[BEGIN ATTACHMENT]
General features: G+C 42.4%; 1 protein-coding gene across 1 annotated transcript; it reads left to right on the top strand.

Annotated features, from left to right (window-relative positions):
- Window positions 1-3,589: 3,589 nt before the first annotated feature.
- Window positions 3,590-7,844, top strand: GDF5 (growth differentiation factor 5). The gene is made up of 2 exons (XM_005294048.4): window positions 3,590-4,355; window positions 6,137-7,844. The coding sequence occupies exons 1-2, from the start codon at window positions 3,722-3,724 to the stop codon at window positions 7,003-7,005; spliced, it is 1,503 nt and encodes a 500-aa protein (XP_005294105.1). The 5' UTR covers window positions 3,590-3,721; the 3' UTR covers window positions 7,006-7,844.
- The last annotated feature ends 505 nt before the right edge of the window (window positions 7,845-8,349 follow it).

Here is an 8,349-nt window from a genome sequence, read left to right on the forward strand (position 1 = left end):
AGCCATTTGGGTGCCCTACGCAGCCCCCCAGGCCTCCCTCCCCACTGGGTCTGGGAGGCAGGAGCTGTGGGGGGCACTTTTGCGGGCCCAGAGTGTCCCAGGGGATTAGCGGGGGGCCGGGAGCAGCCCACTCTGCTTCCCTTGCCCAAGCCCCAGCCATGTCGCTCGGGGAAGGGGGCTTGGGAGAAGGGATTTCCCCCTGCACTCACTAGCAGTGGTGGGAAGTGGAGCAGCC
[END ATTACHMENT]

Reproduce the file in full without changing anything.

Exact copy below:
General features: G+C 42.4%; 1 protein-coding gene across 1 annotated transcript; it reads left to right on the top strand.

Annotated features, from left to right (window-relative positions):
- Window positions 1-3,589: 3,589 nt before the first annotated feature.
- Window positions 3,590-7,844, top strand: GDF5 (growth differentiation factor 5). The gene is made up of 2 exons (XM_005294048.4): window positions 3,590-4,355; window positions 6,137-7,844. The coding sequence occupies exons 1-2, from the start codon at window positions 3,722-3,724 to the stop codon at window positions 7,003-7,005; spliced, it is 1,503 nt and encodes a 500-aa protein (XP_005294105.1). The 5' UTR covers window positions 3,590-3,721; the 3' UTR covers window positions 7,006-7,844.
- The last annotated feature ends 505 nt before the right edge of the window (window positions 7,845-8,349 follow it).

Here is an 8,349-nt window from a genome sequence, read left to right on the forward strand (position 1 = left end):
AGCCATTTGGGTGCCCTACGCAGCCCCCCAGGCCTCCCTCCCCACTGGGTCTGGGAGGCAGGAGCTGTGGGGGGCACTTTTGCGGGCCCAGAGTGTCCCAGGGGATTAGCGGGGGGCCGGGAGCAGCCCACTCTGCTTCCCTTGCCCAAGCCCCAGCCATGTCGCTCGGGGAAGGGGGCTTGGGAGAAGGGATTTCCCCCTGCACTCACTAGCAGTGGTGGGAAGTGGAGCAGCC